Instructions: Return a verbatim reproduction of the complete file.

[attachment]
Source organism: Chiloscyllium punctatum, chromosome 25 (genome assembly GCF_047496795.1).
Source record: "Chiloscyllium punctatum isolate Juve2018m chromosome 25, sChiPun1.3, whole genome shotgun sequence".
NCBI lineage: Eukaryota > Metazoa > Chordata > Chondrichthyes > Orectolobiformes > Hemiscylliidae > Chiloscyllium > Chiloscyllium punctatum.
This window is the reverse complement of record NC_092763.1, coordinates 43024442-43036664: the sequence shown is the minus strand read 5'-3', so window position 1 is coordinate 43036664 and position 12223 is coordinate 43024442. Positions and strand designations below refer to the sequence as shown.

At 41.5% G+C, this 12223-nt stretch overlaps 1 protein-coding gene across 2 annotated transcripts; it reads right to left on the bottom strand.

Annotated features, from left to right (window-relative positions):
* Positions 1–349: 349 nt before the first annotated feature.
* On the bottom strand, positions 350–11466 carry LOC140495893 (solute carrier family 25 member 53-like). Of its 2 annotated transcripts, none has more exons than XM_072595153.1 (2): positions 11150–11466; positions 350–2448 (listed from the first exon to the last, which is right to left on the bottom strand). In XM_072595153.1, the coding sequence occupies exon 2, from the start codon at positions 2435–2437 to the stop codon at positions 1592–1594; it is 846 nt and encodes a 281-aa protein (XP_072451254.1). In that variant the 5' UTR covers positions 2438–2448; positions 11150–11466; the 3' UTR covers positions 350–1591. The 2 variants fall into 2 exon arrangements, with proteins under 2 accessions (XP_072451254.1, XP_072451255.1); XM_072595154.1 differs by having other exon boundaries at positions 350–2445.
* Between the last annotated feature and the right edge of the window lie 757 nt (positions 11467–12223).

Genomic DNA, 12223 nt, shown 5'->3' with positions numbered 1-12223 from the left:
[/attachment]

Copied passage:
Source organism: Chiloscyllium punctatum, chromosome 25 (genome assembly GCF_047496795.1).
Source record: "Chiloscyllium punctatum isolate Juve2018m chromosome 25, sChiPun1.3, whole genome shotgun sequence".
NCBI lineage: Eukaryota > Metazoa > Chordata > Chondrichthyes > Orectolobiformes > Hemiscylliidae > Chiloscyllium > Chiloscyllium punctatum.
This window is the reverse complement of record NC_092763.1, coordinates 43024442-43036664: the sequence shown is the minus strand read 5'-3', so window position 1 is coordinate 43036664 and position 12223 is coordinate 43024442. Positions and strand designations below refer to the sequence as shown.

At 41.5% G+C, this 12223-nt stretch overlaps 1 protein-coding gene across 2 annotated transcripts; it reads right to left on the bottom strand.

Annotated features, from left to right (window-relative positions):
* Positions 1–349: 349 nt before the first annotated feature.
* On the bottom strand, positions 350–11466 carry LOC140495893 (solute carrier family 25 member 53-like). Of its 2 annotated transcripts, none has more exons than XM_072595153.1 (2): positions 11150–11466; positions 350–2448 (listed from the first exon to the last, which is right to left on the bottom strand). In XM_072595153.1, the coding sequence occupies exon 2, from the start codon at positions 2435–2437 to the stop codon at positions 1592–1594; it is 846 nt and encodes a 281-aa protein (XP_072451254.1). In that variant the 5' UTR covers positions 2438–2448; positions 11150–11466; the 3' UTR covers positions 350–1591. The 2 variants fall into 2 exon arrangements, with proteins under 2 accessions (XP_072451254.1, XP_072451255.1); XM_072595154.1 differs by having other exon boundaries at positions 350–2445.
* Between the last annotated feature and the right edge of the window lie 757 nt (positions 11467–12223).

Genomic DNA, 12223 nt, shown 5'->3' with positions numbered 1-12223 from the left: